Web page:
Nintendo Switch hack hits more users than expected: How to protect your account

Nintendo Switch Hacked
(Image credit: Nintendo)

Nintendo previously admitted that 160,000 Nintendo Accounts had gotten hacked and logged into without proper authorization, but now the company admits the number is far higher than it had initially thought. An additional 140,000 accounts have been broken into, bringing the number up to 300,000.

This might be a cause for concern for users with a Nintendo account, especially because these hackers reportedly took advantage of purchasing credentials and spent money on all sorts of in-game currencies.

The hackers obtained Nintendo Network IDs illegally and could have had access to a myriad of important information, including email addresses, dates of birth and selected countries. Nintendo originally promised to email the impacted users, so it's likely that they're going to do so once again for the additional victims.

To avoid such a panic in the future, it's recommended that you enable two-factor authentication for your Nintendo Account by going to the companies official support page. It's also recommended that you check your attached PayPal accounts and credit card statements to ensure you haven't been charged for something you never purchased.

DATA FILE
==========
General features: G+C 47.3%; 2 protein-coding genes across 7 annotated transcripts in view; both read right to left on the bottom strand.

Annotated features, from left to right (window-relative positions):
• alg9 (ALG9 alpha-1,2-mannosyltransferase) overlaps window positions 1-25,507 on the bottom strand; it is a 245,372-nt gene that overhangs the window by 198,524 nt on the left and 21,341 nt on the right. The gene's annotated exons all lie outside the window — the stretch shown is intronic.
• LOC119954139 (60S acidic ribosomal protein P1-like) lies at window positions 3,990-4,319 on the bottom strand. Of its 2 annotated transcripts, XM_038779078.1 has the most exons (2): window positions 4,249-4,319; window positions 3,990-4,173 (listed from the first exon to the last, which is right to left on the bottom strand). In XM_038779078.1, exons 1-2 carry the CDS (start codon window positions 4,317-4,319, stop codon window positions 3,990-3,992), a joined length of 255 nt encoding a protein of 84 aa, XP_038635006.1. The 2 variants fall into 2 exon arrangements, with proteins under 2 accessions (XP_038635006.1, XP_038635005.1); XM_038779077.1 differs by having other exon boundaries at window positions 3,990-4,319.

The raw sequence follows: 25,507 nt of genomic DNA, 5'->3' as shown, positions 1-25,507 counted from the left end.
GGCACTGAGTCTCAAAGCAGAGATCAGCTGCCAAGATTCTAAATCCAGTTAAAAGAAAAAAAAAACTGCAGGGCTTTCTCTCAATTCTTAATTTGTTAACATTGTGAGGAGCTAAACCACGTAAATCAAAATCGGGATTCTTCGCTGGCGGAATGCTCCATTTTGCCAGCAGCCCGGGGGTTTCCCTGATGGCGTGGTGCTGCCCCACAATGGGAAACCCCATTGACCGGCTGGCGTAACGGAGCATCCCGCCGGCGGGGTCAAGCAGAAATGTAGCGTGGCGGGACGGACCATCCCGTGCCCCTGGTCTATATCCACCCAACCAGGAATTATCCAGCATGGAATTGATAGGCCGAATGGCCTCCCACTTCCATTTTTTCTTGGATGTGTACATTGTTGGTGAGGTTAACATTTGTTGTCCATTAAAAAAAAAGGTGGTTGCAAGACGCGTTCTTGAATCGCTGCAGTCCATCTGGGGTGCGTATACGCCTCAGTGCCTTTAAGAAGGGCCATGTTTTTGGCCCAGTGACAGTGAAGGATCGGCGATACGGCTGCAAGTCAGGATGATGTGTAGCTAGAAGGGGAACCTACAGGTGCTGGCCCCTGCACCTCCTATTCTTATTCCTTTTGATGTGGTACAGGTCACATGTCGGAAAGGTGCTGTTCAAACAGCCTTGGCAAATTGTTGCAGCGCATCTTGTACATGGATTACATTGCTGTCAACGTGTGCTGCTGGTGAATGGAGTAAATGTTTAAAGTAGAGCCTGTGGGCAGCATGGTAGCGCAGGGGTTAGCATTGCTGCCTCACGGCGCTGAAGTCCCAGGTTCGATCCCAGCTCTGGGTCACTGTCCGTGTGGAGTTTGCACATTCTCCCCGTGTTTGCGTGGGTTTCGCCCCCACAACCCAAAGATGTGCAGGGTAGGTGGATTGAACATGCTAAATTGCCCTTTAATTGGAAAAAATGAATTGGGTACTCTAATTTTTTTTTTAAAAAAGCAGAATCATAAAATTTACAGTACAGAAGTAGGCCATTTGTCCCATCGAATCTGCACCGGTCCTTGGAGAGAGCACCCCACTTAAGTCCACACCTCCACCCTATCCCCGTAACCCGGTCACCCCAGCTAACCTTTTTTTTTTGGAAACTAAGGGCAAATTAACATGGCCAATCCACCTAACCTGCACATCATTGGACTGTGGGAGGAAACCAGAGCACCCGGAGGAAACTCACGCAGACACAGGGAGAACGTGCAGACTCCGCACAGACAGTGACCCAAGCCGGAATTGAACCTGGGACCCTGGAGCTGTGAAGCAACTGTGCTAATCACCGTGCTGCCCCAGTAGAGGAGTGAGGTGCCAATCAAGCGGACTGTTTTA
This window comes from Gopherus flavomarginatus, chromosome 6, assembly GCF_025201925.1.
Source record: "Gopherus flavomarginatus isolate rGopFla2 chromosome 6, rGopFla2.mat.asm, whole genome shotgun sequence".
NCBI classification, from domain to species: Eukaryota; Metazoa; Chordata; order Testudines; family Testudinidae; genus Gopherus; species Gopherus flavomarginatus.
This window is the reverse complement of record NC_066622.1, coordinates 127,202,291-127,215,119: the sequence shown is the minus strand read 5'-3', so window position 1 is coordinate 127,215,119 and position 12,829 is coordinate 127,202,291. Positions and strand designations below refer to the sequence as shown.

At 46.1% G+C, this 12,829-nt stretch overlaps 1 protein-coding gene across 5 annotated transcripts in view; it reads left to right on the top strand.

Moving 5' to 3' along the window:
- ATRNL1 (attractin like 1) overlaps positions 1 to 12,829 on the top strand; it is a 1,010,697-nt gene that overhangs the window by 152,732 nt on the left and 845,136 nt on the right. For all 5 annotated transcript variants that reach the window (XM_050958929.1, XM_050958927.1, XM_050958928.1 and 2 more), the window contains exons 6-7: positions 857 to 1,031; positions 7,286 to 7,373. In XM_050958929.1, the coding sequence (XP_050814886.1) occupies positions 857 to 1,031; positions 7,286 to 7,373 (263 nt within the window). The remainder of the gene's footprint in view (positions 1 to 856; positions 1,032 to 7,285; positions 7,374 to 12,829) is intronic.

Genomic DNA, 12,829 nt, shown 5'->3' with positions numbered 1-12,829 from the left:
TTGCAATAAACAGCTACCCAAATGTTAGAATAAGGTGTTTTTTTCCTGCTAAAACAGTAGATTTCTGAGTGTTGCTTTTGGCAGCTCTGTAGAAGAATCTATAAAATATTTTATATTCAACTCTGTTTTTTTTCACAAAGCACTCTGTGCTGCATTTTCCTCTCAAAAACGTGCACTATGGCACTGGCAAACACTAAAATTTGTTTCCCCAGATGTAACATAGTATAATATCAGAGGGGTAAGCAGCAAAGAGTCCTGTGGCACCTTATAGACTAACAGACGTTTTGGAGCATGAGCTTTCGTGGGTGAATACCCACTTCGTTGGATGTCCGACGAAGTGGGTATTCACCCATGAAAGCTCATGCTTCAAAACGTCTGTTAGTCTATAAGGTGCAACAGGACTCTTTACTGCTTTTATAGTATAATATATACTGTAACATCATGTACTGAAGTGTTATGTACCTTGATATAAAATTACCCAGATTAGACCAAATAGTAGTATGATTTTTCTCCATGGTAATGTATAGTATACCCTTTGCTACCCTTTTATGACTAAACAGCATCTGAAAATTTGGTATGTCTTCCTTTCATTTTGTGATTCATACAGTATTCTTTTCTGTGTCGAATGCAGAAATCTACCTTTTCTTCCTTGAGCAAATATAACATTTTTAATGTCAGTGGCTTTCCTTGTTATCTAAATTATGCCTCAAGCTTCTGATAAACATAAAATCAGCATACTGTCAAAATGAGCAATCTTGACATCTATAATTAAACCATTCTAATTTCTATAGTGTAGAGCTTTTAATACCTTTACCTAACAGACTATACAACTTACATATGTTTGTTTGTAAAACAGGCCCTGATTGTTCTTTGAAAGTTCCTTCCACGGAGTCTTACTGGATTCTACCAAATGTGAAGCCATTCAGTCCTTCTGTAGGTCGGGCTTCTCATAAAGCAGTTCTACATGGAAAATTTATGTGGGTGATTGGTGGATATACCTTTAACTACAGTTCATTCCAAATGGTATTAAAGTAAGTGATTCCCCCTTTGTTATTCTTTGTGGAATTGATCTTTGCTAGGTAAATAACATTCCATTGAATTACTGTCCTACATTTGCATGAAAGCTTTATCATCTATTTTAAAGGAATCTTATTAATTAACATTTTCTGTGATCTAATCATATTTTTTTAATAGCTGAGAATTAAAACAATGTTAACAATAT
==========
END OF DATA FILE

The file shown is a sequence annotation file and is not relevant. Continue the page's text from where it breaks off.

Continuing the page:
If you're genuinely fearful about the state of your account and whether or not it has been broken into, you can check where and when someone might've logged in. To do this, head to the website and select "Sign-in History" within the "Sign-in and Security Settings" options menu. Here, it should provide you with the relevant information. 

Nintendo will show which country the device signed in from, which operating system it was using, which browser it was using, and the exact time and date in which the sign-in occurred. If everything looks accurate to when you last signed in, then there should be no problem.

Momo Tabari
Contributing Writer

Self-described art critic and unabashedly pretentious, Momo finds joy in impassioned ramblings about her closeness to video games. She has a bachelor’s degree in Journalism & Media Studies from Brooklyn College and five years of experience in entertainment journalism. Momo is a stalwart defender of the importance found in subjectivity and spends most days overwhelmed with excitement for the past, present and future of gaming. When she isn't writing or playing Dark Souls, she can be found eating chicken fettuccine alfredo and watching anime.